Jeff Koons Plagiarism Lawsuit Could Top Millions

Is appropriation a valid artistic strategy or pure theft? A French court will decide.

Jeff Koons, Fait d'Hiver (1988) Photo: Courtesy Christie's via artnet Price Database
Jeff Koons, Fait d'Hiver (1988) Photo: Courtesy Christie's via artnet Price Database

 

French adman Franck Davidovici has filed a copyright infringement lawsuit against Jeff Koons over the artist’s 1988 work Fait d’Hiver. The American artist, who currently enjoys a retrospective at the Centre Pompidou in Paris, was accused in December of having plagiarized Davidovici’s advertisement of the same name for the clothing brand Naf-Naf (see Jeff Koons Sued for Plagiarism). The artist’s lawyer, Jean Aittouares, confirmed to Le Monde this past Friday that legal action is now under way .

The extent of the suit against Koons is quite staggering. According to the paper, Davidovici’s lawyer has demanded that the sculpture be confiscated. It was previously removed from the exhibition at the request of its owners. The lawyer claims that Davidovici would give the work to the French state. However, he expects to receive any and all funds ever generated by the sculpture’s sale or exhibition. He also reportedly requests an additional €271,000 ($314,000) in damages.

Davidovici’s advertisement featured a woman laying on her back in the snow with a small pig, which sports a rum barrel around its neck and is nuzzling the top of her head. Koons’s artwork, part of his well-known Banality series, features Italian porn star Ilona Staller similarly posed, though differently dressed, with a pig approaching her while she lies in the snow.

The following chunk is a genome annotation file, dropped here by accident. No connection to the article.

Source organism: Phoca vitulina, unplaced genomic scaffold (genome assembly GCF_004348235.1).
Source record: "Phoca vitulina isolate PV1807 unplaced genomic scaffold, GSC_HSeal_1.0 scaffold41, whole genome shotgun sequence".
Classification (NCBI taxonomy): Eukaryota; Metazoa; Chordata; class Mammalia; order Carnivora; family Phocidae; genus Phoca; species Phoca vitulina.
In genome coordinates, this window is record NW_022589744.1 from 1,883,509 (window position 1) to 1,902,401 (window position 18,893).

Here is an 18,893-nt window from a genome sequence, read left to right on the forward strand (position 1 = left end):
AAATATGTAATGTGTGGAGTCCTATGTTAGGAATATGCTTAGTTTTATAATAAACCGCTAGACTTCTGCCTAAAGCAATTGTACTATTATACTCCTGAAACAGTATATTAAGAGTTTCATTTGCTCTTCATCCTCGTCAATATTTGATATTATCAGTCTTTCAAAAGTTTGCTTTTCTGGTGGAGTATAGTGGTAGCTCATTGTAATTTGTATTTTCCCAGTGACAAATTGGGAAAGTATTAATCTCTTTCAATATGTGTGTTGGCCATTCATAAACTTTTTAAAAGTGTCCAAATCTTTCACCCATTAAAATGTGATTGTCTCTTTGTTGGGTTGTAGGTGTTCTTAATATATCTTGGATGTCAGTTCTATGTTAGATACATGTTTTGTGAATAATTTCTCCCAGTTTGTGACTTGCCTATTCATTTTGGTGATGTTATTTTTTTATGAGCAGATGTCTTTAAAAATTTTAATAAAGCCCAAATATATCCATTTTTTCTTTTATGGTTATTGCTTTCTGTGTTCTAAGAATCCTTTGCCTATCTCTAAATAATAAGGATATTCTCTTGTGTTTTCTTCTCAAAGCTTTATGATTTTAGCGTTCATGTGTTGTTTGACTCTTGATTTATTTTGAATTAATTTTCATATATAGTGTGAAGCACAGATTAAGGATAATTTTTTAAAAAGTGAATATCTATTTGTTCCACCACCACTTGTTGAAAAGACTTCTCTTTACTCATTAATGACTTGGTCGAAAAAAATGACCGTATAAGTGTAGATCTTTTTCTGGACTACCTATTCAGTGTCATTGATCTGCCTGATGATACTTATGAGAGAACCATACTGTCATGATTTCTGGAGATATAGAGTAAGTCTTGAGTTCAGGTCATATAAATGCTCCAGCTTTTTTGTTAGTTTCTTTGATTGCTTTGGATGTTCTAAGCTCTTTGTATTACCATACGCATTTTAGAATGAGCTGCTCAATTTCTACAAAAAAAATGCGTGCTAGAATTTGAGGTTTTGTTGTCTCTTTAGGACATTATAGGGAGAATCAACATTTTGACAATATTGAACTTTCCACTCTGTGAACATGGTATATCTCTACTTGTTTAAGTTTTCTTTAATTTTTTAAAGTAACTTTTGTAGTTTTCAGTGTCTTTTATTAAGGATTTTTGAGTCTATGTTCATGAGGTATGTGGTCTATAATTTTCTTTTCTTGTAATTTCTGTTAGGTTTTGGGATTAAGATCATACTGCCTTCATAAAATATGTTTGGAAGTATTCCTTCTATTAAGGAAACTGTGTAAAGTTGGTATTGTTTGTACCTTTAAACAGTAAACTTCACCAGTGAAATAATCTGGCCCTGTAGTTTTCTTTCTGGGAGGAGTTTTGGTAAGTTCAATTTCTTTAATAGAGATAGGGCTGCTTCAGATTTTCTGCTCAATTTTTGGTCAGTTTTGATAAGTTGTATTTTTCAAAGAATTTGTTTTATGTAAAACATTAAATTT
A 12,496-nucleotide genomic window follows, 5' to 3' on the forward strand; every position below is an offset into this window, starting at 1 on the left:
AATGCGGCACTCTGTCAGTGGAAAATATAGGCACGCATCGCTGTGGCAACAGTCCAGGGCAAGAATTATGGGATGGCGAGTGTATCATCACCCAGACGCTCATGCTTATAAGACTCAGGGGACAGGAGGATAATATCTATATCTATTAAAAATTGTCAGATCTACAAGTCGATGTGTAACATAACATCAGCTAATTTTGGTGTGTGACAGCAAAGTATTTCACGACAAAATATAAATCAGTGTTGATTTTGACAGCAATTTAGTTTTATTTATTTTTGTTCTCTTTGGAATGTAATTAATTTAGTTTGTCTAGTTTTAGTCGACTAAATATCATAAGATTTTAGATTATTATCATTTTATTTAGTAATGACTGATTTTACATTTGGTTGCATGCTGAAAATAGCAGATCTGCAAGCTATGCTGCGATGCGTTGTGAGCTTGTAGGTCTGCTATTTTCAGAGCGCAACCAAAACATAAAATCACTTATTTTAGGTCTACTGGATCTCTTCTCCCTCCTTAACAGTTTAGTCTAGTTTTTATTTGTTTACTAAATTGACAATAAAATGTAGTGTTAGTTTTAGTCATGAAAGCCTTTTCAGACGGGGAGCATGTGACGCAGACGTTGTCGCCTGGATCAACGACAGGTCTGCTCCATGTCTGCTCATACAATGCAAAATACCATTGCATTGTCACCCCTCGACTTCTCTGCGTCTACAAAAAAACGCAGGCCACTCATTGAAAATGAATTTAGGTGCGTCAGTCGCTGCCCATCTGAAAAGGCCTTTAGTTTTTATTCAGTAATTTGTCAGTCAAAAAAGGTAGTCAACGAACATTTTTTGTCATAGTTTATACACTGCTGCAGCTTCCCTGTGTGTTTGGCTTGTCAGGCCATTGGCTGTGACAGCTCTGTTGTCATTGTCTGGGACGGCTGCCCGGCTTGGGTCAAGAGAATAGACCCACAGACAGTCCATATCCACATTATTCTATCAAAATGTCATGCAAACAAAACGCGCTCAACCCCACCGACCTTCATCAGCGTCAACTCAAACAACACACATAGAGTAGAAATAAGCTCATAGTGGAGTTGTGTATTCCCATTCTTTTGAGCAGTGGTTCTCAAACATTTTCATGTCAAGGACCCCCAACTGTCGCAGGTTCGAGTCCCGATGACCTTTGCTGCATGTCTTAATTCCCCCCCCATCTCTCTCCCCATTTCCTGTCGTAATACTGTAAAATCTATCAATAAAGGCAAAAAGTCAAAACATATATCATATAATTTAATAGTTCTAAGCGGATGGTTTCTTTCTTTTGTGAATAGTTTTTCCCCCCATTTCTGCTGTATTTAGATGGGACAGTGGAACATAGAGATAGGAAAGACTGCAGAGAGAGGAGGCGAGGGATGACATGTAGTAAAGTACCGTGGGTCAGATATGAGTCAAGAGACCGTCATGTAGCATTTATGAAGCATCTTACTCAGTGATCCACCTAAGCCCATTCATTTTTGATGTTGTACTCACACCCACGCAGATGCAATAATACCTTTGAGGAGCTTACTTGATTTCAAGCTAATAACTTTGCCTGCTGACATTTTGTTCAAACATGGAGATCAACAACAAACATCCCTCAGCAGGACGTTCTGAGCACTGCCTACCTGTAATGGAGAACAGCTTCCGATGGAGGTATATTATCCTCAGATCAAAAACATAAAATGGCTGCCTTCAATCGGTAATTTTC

Centre Pompidou director Alain Seban was quick to come to Koons’s defense when the allegations emerged, explaining that appropriation was a common artistic strategy. However, Davidovici’s lawyer isn’t convinced. In an open letter, he writes, “Legally, appropriation as you understand it is nothing other than counterfeiting. As such, it undermines the author of the original artwork’s fundamental rights, in the same way theft undermines the owner of the stolen good’s fundamental rights.” He adds that it is “unimaginable” that Seban and the institution he represents would support Koons’s actions.

Jeff Koons, Naked (1988) Via: artnet Price Database

Jeff Koons, Naked (1988) that is also subject to plagiarism accusations.
Photo Via: artnet Price Database

Koons has lost two previous copyright cases brought against him, which were related to works from the Banality series. But the damages sought in this latest suit are likely unprecedented (see The Wisdom of Jeff Koons in 6 Easy Quotes). Even if that the claim is only brought against the edition of Fait d’Hiver currently in France for the Pompidou show—there are three other copies—the total requested damages could theoretically stretch well into the millions. The sculpture sold in 2007 at Christie’s for $4.3 million. Due to the fact that Koons himself was not the consigner of the work in that auction, it could, however, be difficult for Davidovici to make a claim on those significant gains.

It remains to be seen whether any formal legal action will arise from the second work for which Koons has been accused of copyright infringement, in relation to the Paris show (see Second Plagiarism Claim Against Jeff Koons in Two Weeks).

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